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This must be an easy one, but I can only think of specialized alternatives at the moment: what do you call someone you are about to have a meeting with? Meetee?

In more specific contexts client, friend, date would all work, but they convey more than the fact that you will just be meeting. I've heard appointment used in that sense (as in "your next appointment is waiting outside", but the ambiguity (appointment being a lose synonym for meeting) is not really satisfactory.

Ideas?

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  • On second thought, perhaps "other party" would do? Sounds a bit formal though.
    – Clément
    Commented Mar 11, 2014 at 22:37
  • Clément, so does “meet with”. Meet without with, would be sufficient.
    – Tristan r
    Commented Mar 11, 2014 at 22:46
  • Clément, saying or writing how do you call is incorrect. You should see the discussion at this link english.stackexchange.com/questions/150325/…
    – Tristan r
    Commented Mar 11, 2014 at 22:49
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    Please note that naming is off-topic on ELU, precisely because names have various constraints and special rules that do not apply to ordinary English. Commented Mar 12, 2014 at 0:52
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    Noting what @Bradd says, I think this is Off Topic. But I'd still like to know if OP's date is just another variation on the "personified" usage for appointment. (Maybe I'm just a romantic, but I originally assumed it was more the "candlelit dinner, possible prelude to sex" kind of date! :) Commented Mar 12, 2014 at 2:20

5 Answers 5

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For larger meetings, I have seen invitees and attendees used.

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  • Attendee sounds nice indeed, although it does suggest a large meeting.
    – Clément
    Commented Mar 12, 2014 at 0:26
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    I think invitee and attendees are a matter of what point in time you are describing them. They can be an invitee before being an attendee. And, they can be both once they've attended.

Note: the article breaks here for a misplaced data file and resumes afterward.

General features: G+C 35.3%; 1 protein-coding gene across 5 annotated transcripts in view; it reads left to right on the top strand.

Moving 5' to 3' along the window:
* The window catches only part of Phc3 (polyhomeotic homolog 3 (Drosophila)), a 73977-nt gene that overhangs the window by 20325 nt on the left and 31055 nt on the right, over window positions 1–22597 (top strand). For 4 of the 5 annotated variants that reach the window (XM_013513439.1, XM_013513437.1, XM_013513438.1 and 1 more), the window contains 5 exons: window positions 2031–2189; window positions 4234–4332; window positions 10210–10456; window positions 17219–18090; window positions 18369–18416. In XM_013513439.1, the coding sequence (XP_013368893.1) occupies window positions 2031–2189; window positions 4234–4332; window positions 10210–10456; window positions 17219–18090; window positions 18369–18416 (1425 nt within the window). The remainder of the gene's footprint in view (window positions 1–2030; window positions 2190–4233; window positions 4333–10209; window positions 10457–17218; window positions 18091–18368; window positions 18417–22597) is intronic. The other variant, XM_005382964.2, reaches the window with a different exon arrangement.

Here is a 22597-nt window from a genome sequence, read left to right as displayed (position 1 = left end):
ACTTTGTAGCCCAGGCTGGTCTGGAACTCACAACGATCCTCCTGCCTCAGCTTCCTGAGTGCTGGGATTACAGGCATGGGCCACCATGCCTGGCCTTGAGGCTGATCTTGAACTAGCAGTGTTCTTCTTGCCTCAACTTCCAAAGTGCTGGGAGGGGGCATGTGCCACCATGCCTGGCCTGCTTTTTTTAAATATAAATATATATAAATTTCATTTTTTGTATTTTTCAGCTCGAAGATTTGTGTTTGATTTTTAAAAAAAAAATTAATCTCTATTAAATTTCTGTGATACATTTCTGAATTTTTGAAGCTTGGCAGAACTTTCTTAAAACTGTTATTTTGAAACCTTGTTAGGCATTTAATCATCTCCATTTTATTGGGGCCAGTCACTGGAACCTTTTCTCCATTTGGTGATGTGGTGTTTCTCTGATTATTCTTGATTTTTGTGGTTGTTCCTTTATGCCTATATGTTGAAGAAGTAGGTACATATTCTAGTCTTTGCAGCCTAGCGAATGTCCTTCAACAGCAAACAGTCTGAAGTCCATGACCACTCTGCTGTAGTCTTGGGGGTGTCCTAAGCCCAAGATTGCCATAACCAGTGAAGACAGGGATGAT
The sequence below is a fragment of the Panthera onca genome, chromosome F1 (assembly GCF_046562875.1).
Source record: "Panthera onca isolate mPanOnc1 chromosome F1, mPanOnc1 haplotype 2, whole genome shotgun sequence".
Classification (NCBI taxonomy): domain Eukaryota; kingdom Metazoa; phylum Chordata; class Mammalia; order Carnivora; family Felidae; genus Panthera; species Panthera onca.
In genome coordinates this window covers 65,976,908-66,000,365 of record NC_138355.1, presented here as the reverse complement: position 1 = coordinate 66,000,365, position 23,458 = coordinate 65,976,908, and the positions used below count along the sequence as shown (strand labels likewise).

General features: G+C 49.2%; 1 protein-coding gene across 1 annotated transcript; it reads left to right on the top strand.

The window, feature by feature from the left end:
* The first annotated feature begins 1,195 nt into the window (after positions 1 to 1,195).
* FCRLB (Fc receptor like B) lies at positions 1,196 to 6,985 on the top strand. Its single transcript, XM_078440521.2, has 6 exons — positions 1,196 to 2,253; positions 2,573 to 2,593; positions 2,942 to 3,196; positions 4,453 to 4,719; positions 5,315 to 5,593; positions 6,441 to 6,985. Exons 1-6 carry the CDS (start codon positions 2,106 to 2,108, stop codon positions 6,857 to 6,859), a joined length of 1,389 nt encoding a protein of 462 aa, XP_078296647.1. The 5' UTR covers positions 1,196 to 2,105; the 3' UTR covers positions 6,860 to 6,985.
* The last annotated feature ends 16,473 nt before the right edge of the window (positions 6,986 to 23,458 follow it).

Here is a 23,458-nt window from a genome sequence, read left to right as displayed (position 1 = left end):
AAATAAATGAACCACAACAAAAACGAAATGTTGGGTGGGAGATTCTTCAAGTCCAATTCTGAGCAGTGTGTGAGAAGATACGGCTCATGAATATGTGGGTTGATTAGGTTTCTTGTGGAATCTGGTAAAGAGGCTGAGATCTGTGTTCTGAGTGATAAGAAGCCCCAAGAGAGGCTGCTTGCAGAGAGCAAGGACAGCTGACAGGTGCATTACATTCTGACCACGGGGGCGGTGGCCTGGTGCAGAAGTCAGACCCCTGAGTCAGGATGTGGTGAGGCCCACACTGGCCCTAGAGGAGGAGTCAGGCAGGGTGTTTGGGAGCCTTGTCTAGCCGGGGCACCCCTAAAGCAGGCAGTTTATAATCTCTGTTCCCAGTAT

– David M
    Commented Mar 12, 2014 at 0:53
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    I think this is the terminology that apps like Google Calendar use when they need a word for it. Commented Mar 12, 2014 at 5:33
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I think Conferee might work.

Also, you could use participant, visitor, or caller, though participant implies they are already in the meeting, rather than someone you will be meeting with, and the other two imply the meeting will happen at your location.

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    Isn't conferee specific to conferences? Pretty word though
    – Clément
    Commented Mar 12, 2014 at 0:41
  • @Clément - I'm not sure. I think it's someone you are conferring with, but I don't know if that always implies a conference, or if a conference is just a place where people formally confer. I love language - it's such a fun mess =o)
    – Eli
    Commented Mar 12, 2014 at 16:46
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The usual evasion is to just call them "my 3pm Meeting" and avoid giving out too much information.

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  • That's nice, I didn't know meeting could be used in the same way as appointment.
    – Clément
    Commented Mar 12, 2014 at 14:52
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If someone is coming to see you there will quite obviously be a 'meeting'. But why not refer to them as your 'visitor'. Or more simply still 'I'm afraid I shall not be available because I have someone coming to see me at 3.00pm' - or 'I am meeting with someone at 3.00pm'.

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  • I should probably have given a bit more context. I do need a word, not an alternate phrasing. It's in a programming context; I have a "Meeting" class with a field that describes the person that the user is meeting. I'm looking for a name for that field.
    – Clément
    Commented Mar 12, 2014 at 0:24
  • Regarding "visitor", doesn't that suggest that they are coming? If I have a meeting with my lawyer at 2PM, I can't really call them my "visitor", right?
    – Clément
    Commented Mar 12, 2014 at 14:53
  • 'I have an appointment in town'.
    – WS2
    Commented Mar 12, 2014 at 20:34
  • Sure; I was curious whether there was a single word for this though. The other answers are fine.
    – Clément
    Commented Mar 12, 2014 at 23:32
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I think guest fits the bill on all of these and has little connotation.

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    Doesn't that suggest that the guest is coming to your office/place? If you meet them in a neutral place (say a cafe), are they your guest? "guess" seems to suggest that you are inviting them, is that incorrect?
    – Clément
    Commented Mar 12, 2014 at 0:25
  • @Clément if you invite business associates for dinner, regardless of the venue, they are still your guests.
    – Mari-Lou A
    Commented Mar 12, 2014 at 6:29
  • @Mari-LouA: You might also just meet them for dinner, and everyone pays for themselves. You don't need to be paying for them, and that's what guest seems to suggest to me.
    – Clément
    Commented Mar 12, 2014 at 14:48

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